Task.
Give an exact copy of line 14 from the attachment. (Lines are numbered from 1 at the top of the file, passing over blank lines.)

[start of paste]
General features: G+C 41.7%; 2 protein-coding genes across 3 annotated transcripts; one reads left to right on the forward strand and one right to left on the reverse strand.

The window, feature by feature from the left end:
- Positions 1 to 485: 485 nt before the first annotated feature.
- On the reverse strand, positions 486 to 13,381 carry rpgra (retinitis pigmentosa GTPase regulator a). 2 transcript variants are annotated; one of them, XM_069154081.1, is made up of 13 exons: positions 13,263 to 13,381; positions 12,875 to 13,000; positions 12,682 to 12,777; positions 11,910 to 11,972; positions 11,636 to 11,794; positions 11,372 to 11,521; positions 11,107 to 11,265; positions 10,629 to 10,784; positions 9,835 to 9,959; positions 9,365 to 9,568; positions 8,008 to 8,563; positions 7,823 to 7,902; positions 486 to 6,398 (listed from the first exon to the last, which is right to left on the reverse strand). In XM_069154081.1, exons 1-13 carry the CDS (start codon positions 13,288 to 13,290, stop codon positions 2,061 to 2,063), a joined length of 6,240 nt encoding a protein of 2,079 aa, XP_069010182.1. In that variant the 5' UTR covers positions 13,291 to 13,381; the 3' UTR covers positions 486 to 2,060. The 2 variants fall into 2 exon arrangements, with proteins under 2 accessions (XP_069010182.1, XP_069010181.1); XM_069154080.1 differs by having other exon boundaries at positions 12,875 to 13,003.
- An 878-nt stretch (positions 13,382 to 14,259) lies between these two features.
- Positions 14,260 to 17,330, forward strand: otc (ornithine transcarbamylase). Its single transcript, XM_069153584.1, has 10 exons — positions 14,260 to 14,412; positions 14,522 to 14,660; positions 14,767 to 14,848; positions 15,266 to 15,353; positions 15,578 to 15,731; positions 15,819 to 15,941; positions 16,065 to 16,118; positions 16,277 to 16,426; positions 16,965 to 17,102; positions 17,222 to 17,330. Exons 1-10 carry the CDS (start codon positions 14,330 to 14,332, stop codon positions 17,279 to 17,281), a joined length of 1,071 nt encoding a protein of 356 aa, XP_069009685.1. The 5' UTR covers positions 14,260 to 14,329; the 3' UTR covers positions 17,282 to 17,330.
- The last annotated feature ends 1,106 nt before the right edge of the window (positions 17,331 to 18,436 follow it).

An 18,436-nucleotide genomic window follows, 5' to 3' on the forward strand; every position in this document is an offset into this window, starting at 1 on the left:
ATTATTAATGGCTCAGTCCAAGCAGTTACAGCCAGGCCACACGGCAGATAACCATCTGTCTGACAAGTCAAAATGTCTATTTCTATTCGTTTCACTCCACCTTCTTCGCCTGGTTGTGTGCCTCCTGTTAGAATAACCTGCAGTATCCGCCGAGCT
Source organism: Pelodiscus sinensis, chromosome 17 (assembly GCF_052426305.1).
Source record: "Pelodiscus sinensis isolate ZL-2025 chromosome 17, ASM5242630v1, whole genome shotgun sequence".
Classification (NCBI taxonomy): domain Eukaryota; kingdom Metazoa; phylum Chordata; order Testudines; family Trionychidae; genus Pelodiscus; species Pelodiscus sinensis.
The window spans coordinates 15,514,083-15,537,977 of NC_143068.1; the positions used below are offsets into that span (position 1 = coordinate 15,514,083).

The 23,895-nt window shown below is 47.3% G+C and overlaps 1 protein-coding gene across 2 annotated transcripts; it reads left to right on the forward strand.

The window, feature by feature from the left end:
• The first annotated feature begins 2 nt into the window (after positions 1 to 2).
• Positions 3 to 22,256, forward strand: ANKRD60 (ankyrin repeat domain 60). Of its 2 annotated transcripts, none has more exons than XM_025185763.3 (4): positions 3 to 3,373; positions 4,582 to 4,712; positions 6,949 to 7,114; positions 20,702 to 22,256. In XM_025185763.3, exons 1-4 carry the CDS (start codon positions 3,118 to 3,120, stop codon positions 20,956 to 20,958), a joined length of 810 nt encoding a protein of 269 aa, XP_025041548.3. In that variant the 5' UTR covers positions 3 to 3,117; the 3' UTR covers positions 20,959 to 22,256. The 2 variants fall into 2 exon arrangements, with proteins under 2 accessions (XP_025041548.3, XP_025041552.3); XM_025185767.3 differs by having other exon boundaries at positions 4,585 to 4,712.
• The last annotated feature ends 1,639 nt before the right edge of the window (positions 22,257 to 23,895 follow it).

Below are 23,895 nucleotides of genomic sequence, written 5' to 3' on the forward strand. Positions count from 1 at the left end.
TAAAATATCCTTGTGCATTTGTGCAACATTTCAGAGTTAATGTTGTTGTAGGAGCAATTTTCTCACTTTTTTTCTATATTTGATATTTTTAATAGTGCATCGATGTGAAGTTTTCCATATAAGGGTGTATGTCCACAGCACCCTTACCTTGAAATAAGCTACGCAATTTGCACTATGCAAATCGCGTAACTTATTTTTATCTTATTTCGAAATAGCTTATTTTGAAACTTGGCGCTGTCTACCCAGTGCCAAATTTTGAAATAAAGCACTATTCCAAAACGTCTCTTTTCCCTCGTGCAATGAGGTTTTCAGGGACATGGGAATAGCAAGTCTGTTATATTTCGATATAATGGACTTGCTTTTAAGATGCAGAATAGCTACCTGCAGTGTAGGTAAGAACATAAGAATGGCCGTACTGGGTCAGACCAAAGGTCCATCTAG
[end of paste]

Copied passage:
The 23,895-nt window shown below is 47.3% G+C and overlaps 1 protein-coding gene across 2 annotated transcripts; it reads left to right on the forward strand.